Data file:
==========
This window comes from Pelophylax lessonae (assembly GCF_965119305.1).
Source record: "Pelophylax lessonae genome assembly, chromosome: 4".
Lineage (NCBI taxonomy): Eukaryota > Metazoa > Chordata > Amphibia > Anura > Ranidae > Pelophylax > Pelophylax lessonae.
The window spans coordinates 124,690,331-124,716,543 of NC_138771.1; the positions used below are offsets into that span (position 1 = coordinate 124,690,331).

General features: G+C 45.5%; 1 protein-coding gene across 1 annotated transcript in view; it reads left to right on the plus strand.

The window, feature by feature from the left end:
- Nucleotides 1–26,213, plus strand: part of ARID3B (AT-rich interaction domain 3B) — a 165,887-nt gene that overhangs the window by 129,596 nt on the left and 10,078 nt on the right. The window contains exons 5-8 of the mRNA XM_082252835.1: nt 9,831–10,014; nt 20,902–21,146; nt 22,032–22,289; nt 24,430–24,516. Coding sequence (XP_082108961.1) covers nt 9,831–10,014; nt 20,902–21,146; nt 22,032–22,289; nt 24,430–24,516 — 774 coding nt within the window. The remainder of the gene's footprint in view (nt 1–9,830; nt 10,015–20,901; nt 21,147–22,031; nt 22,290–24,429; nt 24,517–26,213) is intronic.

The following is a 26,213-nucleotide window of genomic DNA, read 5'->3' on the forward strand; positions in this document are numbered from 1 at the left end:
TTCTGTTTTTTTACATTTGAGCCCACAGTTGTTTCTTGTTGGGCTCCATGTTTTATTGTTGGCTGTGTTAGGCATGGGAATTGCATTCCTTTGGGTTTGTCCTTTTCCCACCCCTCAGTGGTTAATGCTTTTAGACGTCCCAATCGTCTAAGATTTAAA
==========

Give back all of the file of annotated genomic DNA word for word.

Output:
This window comes from Pelophylax lessonae (assembly GCF_965119305.1).
Source record: "Pelophylax lessonae genome assembly, chromosome: 4".
Lineage (NCBI taxonomy): Eukaryota > Metazoa > Chordata > Amphibia > Anura > Ranidae > Pelophylax > Pelophylax lessonae.
The window spans coordinates 124,690,331-124,716,543 of NC_138771.1; the positions used below are offsets into that span (position 1 = coordinate 124,690,331).

General features: G+C 45.5%; 1 protein-coding gene across 1 annotated transcript in view; it reads left to right on the plus strand.

The window, feature by feature from the left end:
- Nucleotides 1–26,213, plus strand: part of ARID3B (AT-rich interaction domain 3B) — a 165,887-nt gene that overhangs the window by 129,596 nt on the left and 10,078 nt on the right. The window contains exons 5-8 of the mRNA XM_082252835.1: nt 9,831–10,014; nt 20,902–21,146; nt 22,032–22,289; nt 24,430–24,516. Coding sequence (XP_082108961.1) covers nt 9,831–10,014; nt 20,902–21,146; nt 22,032–22,289; nt 24,430–24,516 — 774 coding nt within the window. The remainder of the gene's footprint in view (nt 1–9,830; nt 10,015–20,901; nt 21,147–22,031; nt 22,290–24,429; nt 24,517–26,213) is intronic.

The following is a 26,213-nucleotide window of genomic DNA, read 5'->3' on the forward strand; positions in this document are numbered from 1 at the left end:
TTCTGTTTTTTTACATTTGAGCCCACAGTTGTTTCTTGTTGGGCTCCATGTTTTATTGTTGGCTGTGTTAGGCATGGGAATTGCATTCCTTTGGGTTTGTCCTTTTCCCACCCCTCAGTGGTTAATGCTTTTAGACGTCCCAATCGTCTAAGATTTAAA